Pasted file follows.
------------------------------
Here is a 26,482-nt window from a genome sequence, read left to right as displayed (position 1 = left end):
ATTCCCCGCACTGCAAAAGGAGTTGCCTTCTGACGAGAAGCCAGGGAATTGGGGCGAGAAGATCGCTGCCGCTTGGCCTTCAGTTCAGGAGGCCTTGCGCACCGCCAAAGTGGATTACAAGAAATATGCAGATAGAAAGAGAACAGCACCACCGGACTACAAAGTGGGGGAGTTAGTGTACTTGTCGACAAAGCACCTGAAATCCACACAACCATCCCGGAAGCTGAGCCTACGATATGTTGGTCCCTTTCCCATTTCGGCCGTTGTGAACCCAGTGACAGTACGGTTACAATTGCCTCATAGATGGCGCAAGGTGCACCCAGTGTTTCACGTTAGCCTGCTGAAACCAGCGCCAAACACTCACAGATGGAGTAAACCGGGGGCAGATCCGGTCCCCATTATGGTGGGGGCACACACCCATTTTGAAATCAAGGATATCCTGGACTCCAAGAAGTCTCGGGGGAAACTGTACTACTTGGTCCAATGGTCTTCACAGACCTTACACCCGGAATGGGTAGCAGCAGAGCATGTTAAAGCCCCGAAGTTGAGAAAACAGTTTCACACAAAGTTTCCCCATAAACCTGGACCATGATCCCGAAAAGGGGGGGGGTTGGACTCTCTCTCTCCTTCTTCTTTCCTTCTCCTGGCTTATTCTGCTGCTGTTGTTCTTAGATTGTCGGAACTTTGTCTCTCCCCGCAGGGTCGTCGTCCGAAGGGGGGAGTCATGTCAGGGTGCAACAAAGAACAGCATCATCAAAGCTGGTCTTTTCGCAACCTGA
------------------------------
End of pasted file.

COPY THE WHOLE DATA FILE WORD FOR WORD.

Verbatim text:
Here is a 26,482-nt window from a genome sequence, read left to right as displayed (position 1 = left end):
ATTCCCCGCACTGCAAAAGGAGTTGCCTTCTGACGAGAAGCCAGGGAATTGGGGCGAGAAGATCGCTGCCGCTTGGCCTTCAGTTCAGGAGGCCTTGCGCACCGCCAAAGTGGATTACAAGAAATATGCAGATAGAAAGAGAACAGCACCACCGGACTACAAAGTGGGGGAGTTAGTGTACTTGTCGACAAAGCACCTGAAATCCACACAACCATCCCGGAAGCTGAGCCTACGATATGTTGGTCCCTTTCCCATTTCGGCCGTTGTGAACCCAGTGACAGTACGGTTACAATTGCCTCATAGATGGCGCAAGGTGCACCCAGTGTTTCACGTTAGCCTGCTGAAACCAGCGCCAAACACTCACAGATGGAGTAAACCGGGGGCAGATCCGGTCCCCATTATGGTGGGGGCACACACCCATTTTGAAATCAAGGATATCCTGGACTCCAAGAAGTCTCGGGGGAAACTGTACTACTTGGTCCAATGGTCTTCACAGACCTTACACCCGGAATGGGTAGCAGCAGAGCATGTTAAAGCCCCGAAGTTGAGAAAACAGTTTCACACAAAGTTTCCCCATAAACCTGGACCATGATCCCGAAAAGGGGGGGGGTTGGACTCTCTCTCTCCTTCTTCTTTCCTTCTCCTGGCTTATTCTGCTGCTGTTGTTCTTAGATTGTCGGAACTTTGTCTCTCCCCGCAGGGTCGTCGTCCGAAGGGGGGAGTCATGTCAGGGTGCAACAAAGAACAGCATCATCAAAGCTGGTCTTTTCGCAACCTGA